Auditory Rhythmic Stimulation is one of the more current treatment methods for gait training. This treatment is also know as auditory rhythmic signaling, and acoustic rhythmic cueing. Using this treatment method involves acoustic rhythms produced by metronomes or music that gives the cadence during walking so patients can synchronize their footsteps with the rhythm that is heard.
The gait in patients, as a result of this treatment, increases step length, cadence, and symmetry. It also improves the functional walking ability by increasing gait speed which as a result increases walking speed and stride length.
It's important to note that this treatment relates with how well the gait is linked to the acoustic rhythm and the speed of the metronome. When these are linked the outcome is more positive with this particular treatment method.
For the physical therapy, it is important to understand a patient's auditory-motor coordination. This is defined as the way the gait adjusts to the acoustic stimulation of music or a metronome. Knowing this, a physical therapist can modify the metronome to achieve the most best coupling between gait and rhythm. In essence, a patients auditory-motor coordination is better if the stimulus (metronome) is close to the patient's preferred rate, therefor the efficiency of the acoustic rhythms is symmetry, fluidity, and gait adaptability will be better.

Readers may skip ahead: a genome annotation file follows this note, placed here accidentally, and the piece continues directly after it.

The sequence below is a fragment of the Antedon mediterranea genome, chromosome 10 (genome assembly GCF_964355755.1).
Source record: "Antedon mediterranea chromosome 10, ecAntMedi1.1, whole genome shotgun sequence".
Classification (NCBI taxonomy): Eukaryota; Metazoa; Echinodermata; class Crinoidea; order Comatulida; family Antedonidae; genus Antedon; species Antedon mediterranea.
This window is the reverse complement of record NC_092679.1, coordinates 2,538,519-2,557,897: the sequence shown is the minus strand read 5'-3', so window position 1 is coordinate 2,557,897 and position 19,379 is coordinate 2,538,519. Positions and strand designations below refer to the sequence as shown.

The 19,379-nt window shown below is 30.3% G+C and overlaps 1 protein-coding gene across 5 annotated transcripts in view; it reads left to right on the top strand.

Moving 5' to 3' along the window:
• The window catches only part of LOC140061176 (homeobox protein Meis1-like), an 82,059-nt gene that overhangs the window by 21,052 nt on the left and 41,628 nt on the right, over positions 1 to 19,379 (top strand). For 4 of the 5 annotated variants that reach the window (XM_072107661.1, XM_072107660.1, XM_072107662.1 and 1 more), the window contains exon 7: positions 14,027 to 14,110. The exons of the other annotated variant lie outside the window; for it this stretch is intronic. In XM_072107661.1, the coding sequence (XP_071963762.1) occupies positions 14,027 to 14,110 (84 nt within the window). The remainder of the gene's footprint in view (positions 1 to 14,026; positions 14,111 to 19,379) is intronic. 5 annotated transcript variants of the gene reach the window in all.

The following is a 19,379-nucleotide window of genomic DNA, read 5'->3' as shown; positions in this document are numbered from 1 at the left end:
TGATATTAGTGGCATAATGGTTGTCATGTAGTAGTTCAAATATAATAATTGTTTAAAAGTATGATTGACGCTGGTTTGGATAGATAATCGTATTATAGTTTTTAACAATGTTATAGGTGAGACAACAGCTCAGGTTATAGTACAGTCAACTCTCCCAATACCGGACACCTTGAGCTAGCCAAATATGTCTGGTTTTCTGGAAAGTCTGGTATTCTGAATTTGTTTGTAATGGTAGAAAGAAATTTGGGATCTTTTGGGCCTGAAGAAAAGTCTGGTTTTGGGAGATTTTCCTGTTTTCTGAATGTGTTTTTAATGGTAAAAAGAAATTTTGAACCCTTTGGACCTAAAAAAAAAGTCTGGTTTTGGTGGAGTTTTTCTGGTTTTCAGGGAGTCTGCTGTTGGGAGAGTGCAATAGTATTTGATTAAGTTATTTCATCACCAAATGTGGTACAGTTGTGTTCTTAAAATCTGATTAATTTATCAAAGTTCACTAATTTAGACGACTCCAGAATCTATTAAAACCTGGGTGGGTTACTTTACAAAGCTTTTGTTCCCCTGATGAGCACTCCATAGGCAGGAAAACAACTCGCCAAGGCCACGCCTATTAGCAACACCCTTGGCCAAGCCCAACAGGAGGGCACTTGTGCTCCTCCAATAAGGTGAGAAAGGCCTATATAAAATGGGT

Once the auditory-motor coordination is understood by the physical therapist, there are generally three different stimulus frequencies that are used for auditory cueing - which are, 90%, 100%, and 110% of the patient's cadence.
As a starting point to determine auditory-motor coordination and the metronome's stimulus frequency you can do the following:
- Have the patient walk barefoot 10 meters three times at his or her preferred speed and count the number of steps taken.
- Calculated the cadence in the unit of step/minute.
- Adjust the rhythm of the metronome to the patience cadence.
- Ask the patient to match his or her footsteps to the auditory rhythmic stimulus from the metronome.
- When synchronization happens, the physical therapist can make the necessary adjustments to the frequency of the metronome at 90%, 100%, and 110% of the patents cadence.
For further and more detailed information on auditory rhythmic stimulation you can visit the following article Auditory Rhythmic Stimulation for Gait Training on Physiopedia's website.